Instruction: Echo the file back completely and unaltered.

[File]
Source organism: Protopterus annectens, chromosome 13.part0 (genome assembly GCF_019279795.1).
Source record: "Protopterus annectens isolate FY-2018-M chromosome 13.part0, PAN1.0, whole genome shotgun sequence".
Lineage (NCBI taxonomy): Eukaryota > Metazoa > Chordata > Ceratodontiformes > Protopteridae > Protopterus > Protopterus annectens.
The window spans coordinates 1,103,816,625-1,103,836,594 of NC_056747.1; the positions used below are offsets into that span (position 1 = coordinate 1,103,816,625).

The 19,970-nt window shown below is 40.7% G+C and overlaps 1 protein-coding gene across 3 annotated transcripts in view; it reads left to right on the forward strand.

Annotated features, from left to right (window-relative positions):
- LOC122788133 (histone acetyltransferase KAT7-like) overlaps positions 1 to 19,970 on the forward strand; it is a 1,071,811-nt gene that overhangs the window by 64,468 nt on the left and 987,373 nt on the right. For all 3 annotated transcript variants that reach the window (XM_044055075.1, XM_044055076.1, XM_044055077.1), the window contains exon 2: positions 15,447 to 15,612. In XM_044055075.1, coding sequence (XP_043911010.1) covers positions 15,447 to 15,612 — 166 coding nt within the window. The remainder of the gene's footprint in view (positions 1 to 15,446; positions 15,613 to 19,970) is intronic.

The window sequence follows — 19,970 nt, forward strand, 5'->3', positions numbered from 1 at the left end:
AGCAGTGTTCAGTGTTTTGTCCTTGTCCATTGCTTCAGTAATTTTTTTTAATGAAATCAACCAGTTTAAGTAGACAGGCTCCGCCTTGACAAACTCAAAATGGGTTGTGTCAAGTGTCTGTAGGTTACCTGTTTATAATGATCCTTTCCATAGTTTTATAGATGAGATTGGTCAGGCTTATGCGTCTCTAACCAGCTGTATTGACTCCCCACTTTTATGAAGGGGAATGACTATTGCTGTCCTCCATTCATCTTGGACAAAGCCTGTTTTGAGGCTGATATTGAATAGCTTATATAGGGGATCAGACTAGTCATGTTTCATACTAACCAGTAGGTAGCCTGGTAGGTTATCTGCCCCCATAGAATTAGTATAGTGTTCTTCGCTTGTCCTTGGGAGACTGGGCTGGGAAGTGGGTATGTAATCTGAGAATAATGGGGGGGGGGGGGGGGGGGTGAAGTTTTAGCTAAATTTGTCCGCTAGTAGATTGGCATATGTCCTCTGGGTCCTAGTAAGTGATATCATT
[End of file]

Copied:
Source organism: Protopterus annectens, chromosome 13.part0 (genome assembly GCF_019279795.1).
Source record: "Protopterus annectens isolate FY-2018-M chromosome 13.part0, PAN1.0, whole genome shotgun sequence".
Lineage (NCBI taxonomy): Eukaryota > Metazoa > Chordata > Ceratodontiformes > Protopteridae > Protopterus > Protopterus annectens.
The window spans coordinates 1,103,816,625-1,103,836,594 of NC_056747.1; the positions used below are offsets into that span (position 1 = coordinate 1,103,816,625).

The 19,970-nt window shown below is 40.7% G+C and overlaps 1 protein-coding gene across 3 annotated transcripts in view; it reads left to right on the forward strand.

Annotated features, from left to right (window-relative positions):
- LOC122788133 (histone acetyltransferase KAT7-like) overlaps positions 1 to 19,970 on the forward strand; it is a 1,071,811-nt gene that overhangs the window by 64,468 nt on the left and 987,373 nt on the right. For all 3 annotated transcript variants that reach the window (XM_044055075.1, XM_044055076.1, XM_044055077.1), the window contains exon 2: positions 15,447 to 15,612. In XM_044055075.1, coding sequence (XP_043911010.1) covers positions 15,447 to 15,612 — 166 coding nt within the window. The remainder of the gene's footprint in view (positions 1 to 15,446; positions 15,613 to 19,970) is intronic.

The window sequence follows — 19,970 nt, forward strand, 5'->3', positions numbered from 1 at the left end:
AGCAGTGTTCAGTGTTTTGTCCTTGTCCATTGCTTCAGTAATTTTTTTTAATGAAATCAACCAGTTTAAGTAGACAGGCTCCGCCTTGACAAACTCAAAATGGGTTGTGTCAAGTGTCTGTAGGTTACCTGTTTATAATGATCCTTTCCATAGTTTTATAGATGAGATTGGTCAGGCTTATGCGTCTCTAACCAGCTGTATTGACTCCCCACTTTTATGAAGGGGAATGACTATTGCTGTCCTCCATTCATCTTGGACAAAGCCTGTTTTGAGGCTGATATTGAATAGCTTATATAGGGGATCAGACTAGTCATGTTTCATACTAACCAGTAGGTAGCCTGGTAGGTTATCTGCCCCCATAGAATTAGTATAGTGTTCTTCGCTTGTCCTTGGGAGACTGGGCTGGGAAGTGGGTATGTAATCTGAGAATAATGGGGGGGGGGGGGGGGGGGTGAAGTTTTAGCTAAATTTGTCCGCTAGTAGATTGGCATATGTCCTCTGGGTCCTAGTAAGTGATATCATT